A bank that gives away a gun for opening an account? A calendar of militia babes? Charlton Heston's "old white guys" comments and an animated history of America that has to be, and should be seen by everyone. Those are just a few of the highlights of Michael Moore's incendiary and no holds barred commentary about gun control, violence, racism and the culture of fear. The film touches on issues that most films are afraid to even broach, while delivering them in a manner that isn't as much political grandstanding, as it is slicing the wounds of reality open for all to see and pay attention to. Filled with societal commentary, painfully honest humor and the strongest insight of the film from Marilyn Manson, this is the film that 2002 and years to come, should be remembered for.

Honorable Mention:

8 Mile
Dancing at The Blue Iguana
The Dangerous Lives of Altar Boys
Harry Potter and The Chamber of Secrets
The Rookie
The Salton Sea

Guilty Pleasures (Remembering that movies are supposed to be fun)

Big Trouble
Reign of Fire
Eight-Legged Freaks
Undercover Brother
Blue Crush

The Worst of (Unworthy of numbering and ranks)

Star Trek: Nemesis
Men In Black II
Halloween: Resurrection
Corky Romano
Jason X
Orange County
Death to Smoochy


Best Actor - There were so many good performances by actors that it was really difficult to narrow down to a Top 5. The performances ranged from intense and emotional (Derek Luke and Val Kilmer) to dark and creepy (Robin Williams and Bill Paxton) to lighthearted and touching (DiCaprio, Grant and Dennis Quaid). Quaid deserves special recognition (as will a couple of other performers below) for their great work in more than one movie.
Hugh Grant (About A Boy)
Derek Luke (Antwone Fisher)
Daniel Day-Lewis (Gangs of New York)
Jack Nicholson (About Schmidt)
Sam Rockwell, (Confessions of A Dangerous Mind)
Best of the Rest: Leonardo DiCaprio (Catch Me If You Can), Dennis Quaid (Far From Heaven and The Rookie), Val Kilmer (The Salton Sea), Bill Paxton (Frailty), Robin Williams (One Hour Photo and Insomnia), Al Pacino (Insomnia).

Best Actress - For the surplus of great actor performances, there was for some reason a drought of good female performances. Like most critics lists, one movie has two entries on this list. Unlike most, it's not from the same movie as they do. Nicole Kidman's performance in The Hours seemed to be more supporting than lead, hence she ends up in that category, while the extremely overlooked and under appreciated anti-female chick flick Lovely and Amazing lands two deserved entries.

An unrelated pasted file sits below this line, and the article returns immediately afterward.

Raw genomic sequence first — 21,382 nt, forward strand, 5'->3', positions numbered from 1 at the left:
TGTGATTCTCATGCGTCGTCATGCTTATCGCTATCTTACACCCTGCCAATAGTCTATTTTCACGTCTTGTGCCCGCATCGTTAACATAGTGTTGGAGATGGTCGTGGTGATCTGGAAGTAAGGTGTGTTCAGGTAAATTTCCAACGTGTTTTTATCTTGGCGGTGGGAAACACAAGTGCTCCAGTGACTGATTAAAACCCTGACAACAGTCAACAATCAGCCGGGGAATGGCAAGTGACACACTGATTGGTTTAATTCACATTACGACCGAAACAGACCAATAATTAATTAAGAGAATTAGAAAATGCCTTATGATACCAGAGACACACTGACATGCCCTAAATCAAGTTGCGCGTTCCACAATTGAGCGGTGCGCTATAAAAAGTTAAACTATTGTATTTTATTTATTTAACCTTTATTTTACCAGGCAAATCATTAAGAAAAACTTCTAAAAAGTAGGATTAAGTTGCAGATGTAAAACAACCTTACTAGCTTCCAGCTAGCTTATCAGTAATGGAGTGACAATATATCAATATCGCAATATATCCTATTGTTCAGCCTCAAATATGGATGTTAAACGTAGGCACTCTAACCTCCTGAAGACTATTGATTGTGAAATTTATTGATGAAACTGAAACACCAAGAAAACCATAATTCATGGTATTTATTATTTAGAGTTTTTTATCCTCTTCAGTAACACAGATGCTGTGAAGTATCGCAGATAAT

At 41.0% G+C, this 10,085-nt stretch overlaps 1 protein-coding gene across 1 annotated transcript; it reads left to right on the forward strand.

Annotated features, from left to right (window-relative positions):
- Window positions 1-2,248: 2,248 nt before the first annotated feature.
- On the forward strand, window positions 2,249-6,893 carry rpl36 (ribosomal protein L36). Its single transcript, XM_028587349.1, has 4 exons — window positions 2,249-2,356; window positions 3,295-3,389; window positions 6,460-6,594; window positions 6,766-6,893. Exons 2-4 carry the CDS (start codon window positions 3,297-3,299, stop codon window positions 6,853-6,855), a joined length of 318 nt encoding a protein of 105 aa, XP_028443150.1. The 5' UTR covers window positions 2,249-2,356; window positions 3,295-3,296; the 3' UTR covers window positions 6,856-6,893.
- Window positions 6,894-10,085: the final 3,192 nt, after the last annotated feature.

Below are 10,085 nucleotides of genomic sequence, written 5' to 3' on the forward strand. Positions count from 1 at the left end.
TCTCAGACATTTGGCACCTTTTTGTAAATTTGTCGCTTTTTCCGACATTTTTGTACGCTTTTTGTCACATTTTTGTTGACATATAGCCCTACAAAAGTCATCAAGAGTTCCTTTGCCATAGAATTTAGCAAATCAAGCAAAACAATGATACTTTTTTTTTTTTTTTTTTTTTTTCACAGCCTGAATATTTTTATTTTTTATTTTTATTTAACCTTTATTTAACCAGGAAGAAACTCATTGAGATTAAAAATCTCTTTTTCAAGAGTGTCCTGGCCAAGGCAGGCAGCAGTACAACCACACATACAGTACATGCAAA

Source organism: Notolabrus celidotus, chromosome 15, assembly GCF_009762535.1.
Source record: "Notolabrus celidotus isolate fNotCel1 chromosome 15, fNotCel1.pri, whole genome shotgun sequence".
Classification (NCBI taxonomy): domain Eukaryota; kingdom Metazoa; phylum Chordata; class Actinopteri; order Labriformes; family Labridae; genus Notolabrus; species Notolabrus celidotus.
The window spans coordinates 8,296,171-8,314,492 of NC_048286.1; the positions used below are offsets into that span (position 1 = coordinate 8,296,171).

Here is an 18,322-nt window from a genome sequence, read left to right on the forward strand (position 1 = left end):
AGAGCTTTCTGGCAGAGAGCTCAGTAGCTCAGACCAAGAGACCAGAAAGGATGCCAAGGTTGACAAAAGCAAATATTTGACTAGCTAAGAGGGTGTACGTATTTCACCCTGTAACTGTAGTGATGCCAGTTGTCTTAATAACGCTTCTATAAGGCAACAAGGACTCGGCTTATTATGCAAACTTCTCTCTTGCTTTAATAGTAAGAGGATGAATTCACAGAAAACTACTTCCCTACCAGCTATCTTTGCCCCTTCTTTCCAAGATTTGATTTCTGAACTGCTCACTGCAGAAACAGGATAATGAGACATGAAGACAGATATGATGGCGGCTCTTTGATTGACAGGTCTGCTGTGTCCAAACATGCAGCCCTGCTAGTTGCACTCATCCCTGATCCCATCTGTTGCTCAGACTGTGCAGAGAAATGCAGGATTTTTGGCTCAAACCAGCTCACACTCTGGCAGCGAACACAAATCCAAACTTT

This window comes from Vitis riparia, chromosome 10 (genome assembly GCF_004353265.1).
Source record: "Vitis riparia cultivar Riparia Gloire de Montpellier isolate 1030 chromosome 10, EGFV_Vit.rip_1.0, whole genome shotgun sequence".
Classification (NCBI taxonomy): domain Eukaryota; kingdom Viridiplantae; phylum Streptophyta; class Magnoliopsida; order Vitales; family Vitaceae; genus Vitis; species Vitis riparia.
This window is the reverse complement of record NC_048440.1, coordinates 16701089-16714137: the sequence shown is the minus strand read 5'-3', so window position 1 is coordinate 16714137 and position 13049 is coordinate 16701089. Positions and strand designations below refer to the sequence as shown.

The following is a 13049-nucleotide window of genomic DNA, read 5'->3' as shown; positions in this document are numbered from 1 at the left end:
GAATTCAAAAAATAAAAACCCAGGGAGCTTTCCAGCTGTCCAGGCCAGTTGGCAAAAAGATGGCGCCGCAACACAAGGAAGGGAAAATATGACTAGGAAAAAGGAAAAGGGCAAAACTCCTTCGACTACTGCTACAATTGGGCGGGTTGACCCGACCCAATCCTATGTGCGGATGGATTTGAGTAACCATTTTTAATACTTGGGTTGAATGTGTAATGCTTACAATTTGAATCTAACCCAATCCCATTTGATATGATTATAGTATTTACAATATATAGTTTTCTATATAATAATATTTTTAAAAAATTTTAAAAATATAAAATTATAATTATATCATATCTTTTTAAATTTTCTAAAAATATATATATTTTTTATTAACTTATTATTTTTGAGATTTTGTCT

Emily Mortimer (Lovely and Amazing)
Alison Lohman (White Oleander)
Julianne Moore (Far From Heaven)
Julianne Moore (The Hours)
Catherine Keener (Lovely and Amazing)

Best Sup Actor: - This is the area of analysis that I like to fly in the face of conventional picks and experts. I still steam over the Osment loss; hence I execute my vengeance by striking against most normal critical accolades. However some are just impossible to deny so there are some consistencies between my observations and their often misguided, so-called expert opinions. Just a note, there were some very good performances and movies that came out BEFORE the month of November.
Alan Arkin (13 Conversations About One Thing)
Christopher Walken (Catch Me If You Can)
Vincent D'Onofrio (The Salton Sea)
Noah Taylor (Max)
Patrick Fugit (White Oleander)
Jake Gyllenhall (Lovely and Amazing), Ed Harris (The Hours) , Dustin Hoffman (Moonlight Mile), Cedric The Entertainer (Barbershop)

Best Sup Actress - Further supporting controversy abounds here as the lines are blurred even further. Most have placed Kidman as a lead, yet she has the least amount of screen time in The Hours compared to Streep and Moore, yet Streep is pushed as supporting and Kidman as lead. Neither of these will matter though in my opinion because Latifah walks away with the honors (even though Bates bold nudity turn deserves note)
Queen Latifah (Chicago)
Cameron Diaz (Gangs of New York)
Kathy Bates (About Schmidt)
Michelle Pfeiffer (White Oleander)
Nicole Kidman (The Hours)
Best of the Rest: Meryl Streep (Adaptation and The Hours), Hilary Swank (Insomnia)

The Sounds of Darkness - As we sit in the darkness, reveling the directors and screenwriters vision and words, there are often times when the dialogue simply isn't enough, or just isn't necessary. Often the combination of images and/or themes, set to familiar, catchy or fitting music can have a powerful influence on us. Be it in the movie itself, beginning, middle or end, or even by just grabbing our attention in the trailer. These are the sounds that pervaded the darkness, grabbed us, held our attention and made us take notice.

Best Song used in a Movie - Yes there are some obvious choices in this category, like anything from Chicago (namely "When You're Good to Mama" and "Razzle Dazzle") and Eminem's powerful but over played "Lose Yourself." Instead, I picked some eclectic, maybe lesser noticed, but nonetheless just as effective and reflective musical numbers for my list.
"Do Something Real" - Robert Pollard - (Full Frontal)
"Stop!" - Erasure - (The Rules of Attraction)
"Mourning" - Tantric - (The Salton Sea)
"Mad World" - Gary Jules - (Donnie Darko)
"Itsy Bitsy Spider" - Joey Deluxe - (Eight Legged Freaks)

Best Songs used in a Trailer - It is no coincidence that two of the songs on this list are for movies that actually made the worst of the year list. As more the norm than the exception on this list, the music for the trailer often supercedes the actual success and quality of the movie itself. It often makes me wonder why the creative minds that generate the trailers don't actually have something to do with the creative aspects of the movie itself.
"White Lines" - Grandmaster Flash and The Furious Five (25th Hour)
"Pump It Up" - Elvis Costello & The Attractions (I Spy)
"Youth of A Nation" - P.O.D - (Blue Crush)
"Rollin" - Limp Bizkit (Rollerball)
"Bodies" - Drowning Pool (Jason X)

Best Lines
"Was that a goat?" - Officer Walter Kramitz (Patrick Warburton), Big Trouble
"There's a monster outside my room, can I have a glass of water?" Bo Hess (Abigail Breslin) - Signs
"If Jesus Christ had lived in Chicago, and if he'd had $5000, things might have turned out differently" - Billy Flynn (Richard Gere) - Chicago
"We are what we love, not what loves us" - Donald Kaufman (Nicholas Cage), Adaptation